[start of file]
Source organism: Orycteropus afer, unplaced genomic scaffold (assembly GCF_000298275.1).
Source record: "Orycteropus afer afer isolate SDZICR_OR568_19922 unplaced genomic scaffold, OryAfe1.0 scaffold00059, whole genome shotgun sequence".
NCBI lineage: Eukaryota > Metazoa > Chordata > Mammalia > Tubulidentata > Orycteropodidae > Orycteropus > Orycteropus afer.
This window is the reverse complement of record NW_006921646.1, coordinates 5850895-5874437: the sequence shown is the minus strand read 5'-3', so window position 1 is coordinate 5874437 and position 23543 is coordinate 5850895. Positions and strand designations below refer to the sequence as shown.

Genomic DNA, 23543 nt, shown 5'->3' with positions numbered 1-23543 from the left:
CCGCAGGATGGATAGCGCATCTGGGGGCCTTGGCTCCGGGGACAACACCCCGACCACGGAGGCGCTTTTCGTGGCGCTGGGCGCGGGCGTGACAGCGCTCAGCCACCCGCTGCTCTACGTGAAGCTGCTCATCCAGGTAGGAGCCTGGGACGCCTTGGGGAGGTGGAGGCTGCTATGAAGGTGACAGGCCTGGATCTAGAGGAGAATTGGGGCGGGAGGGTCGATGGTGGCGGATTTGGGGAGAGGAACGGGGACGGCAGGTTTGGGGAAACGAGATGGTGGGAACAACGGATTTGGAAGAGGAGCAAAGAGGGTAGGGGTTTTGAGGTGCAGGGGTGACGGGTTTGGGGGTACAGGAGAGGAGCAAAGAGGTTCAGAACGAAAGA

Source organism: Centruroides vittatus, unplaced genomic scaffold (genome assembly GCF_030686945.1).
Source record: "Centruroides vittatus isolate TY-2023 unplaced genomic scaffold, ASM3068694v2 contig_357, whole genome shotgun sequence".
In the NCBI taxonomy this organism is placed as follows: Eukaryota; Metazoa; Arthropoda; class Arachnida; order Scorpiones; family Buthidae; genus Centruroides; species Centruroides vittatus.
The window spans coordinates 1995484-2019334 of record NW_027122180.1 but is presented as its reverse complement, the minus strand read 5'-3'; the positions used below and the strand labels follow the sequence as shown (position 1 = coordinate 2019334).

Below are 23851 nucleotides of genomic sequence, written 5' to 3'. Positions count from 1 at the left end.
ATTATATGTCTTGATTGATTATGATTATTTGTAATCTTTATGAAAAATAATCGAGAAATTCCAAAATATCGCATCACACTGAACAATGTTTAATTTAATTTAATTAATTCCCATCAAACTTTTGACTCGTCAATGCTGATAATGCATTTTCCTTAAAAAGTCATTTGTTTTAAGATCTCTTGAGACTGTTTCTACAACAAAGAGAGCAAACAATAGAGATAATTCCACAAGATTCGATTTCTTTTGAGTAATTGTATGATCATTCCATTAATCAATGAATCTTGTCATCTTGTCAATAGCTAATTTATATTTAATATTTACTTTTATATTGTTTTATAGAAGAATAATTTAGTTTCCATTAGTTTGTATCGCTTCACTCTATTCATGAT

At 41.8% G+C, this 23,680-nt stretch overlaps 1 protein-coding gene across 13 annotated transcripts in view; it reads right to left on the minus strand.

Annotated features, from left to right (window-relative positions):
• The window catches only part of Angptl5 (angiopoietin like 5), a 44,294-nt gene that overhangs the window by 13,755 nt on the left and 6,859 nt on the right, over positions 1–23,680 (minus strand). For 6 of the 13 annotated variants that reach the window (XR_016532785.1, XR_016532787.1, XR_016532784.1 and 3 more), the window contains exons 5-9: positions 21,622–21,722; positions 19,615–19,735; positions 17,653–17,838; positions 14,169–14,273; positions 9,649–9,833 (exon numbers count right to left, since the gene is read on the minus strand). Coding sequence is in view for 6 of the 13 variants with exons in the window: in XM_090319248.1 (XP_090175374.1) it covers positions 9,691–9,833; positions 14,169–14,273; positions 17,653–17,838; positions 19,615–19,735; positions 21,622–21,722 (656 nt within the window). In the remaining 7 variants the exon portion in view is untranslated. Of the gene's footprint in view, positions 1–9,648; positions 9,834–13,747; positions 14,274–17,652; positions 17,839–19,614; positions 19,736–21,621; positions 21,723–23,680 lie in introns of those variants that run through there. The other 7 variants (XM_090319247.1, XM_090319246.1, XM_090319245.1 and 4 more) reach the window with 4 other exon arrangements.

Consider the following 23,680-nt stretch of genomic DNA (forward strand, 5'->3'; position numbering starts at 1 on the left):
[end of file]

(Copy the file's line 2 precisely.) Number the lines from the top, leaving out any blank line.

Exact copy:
Source record: "Orycteropus afer afer isolate SDZICR_OR568_19922 unplaced genomic scaffold, OryAfe1.0 scaffold00059, whole genome shotgun sequence".